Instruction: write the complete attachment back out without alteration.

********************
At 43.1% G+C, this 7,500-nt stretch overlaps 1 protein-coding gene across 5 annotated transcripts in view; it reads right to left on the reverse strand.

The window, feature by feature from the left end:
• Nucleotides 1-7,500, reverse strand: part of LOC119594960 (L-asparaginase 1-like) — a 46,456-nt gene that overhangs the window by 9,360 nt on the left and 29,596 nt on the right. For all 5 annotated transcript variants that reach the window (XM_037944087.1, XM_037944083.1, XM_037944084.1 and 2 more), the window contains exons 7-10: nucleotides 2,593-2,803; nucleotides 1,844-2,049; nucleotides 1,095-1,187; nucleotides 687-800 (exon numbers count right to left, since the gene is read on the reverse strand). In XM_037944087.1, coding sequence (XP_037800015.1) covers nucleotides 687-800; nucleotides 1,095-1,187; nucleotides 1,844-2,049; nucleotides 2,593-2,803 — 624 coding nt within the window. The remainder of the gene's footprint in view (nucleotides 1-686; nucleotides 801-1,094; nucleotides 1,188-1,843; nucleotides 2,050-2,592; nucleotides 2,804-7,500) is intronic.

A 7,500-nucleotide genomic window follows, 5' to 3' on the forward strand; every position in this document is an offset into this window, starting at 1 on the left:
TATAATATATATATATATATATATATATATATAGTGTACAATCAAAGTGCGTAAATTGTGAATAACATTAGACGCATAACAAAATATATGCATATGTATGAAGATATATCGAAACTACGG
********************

At 43.1% G+C, this 7,500-nt stretch overlaps 1 protein-coding gene across 5 annotated transcripts in view; it reads right to left on the reverse strand.

The window, feature by feature from the left end:
• Nucleotides 1-7,500, reverse strand: part of LOC119594960 (L-asparaginase 1-like) — a 46,456-nt gene that overhangs the window by 9,360 nt on the left and 29,596 nt on the right. For all 5 annotated transcript variants that reach the window (XM_037944087.1, XM_037944083.1, XM_037944084.1 and 2 more), the window contains exons 7-10: nucleotides 2,593-2,803; nucleotides 1,844-2,049; nucleotides 1,095-1,187; nucleotides 687-800 (exon numbers count right to left, since the gene is read on the reverse strand). In XM_037944087.1, coding sequence (XP_037800015.1) covers nucleotides 687-800; nucleotides 1,095-1,187; nucleotides 1,844-2,049; nucleotides 2,593-2,803 — 624 coding nt within the window. The remainder of the gene's footprint in view (nucleotides 1-686; nucleotides 801-1,094; nucleotides 1,188-1,843; nucleotides 2,050-2,592; nucleotides 2,804-7,500) is intronic.

A 7,500-nucleotide genomic window follows, 5' to 3' on the forward strand; every position in this document is an offset into this window, starting at 1 on the left:
TATAATATATATATATATATATATATATATATAGTGTACAATCAAAGTGCGTAAATTGTGAATAACATTAGACGCATAACAAAATATATGCATATGTATGAAGATATATCGAAACTACGG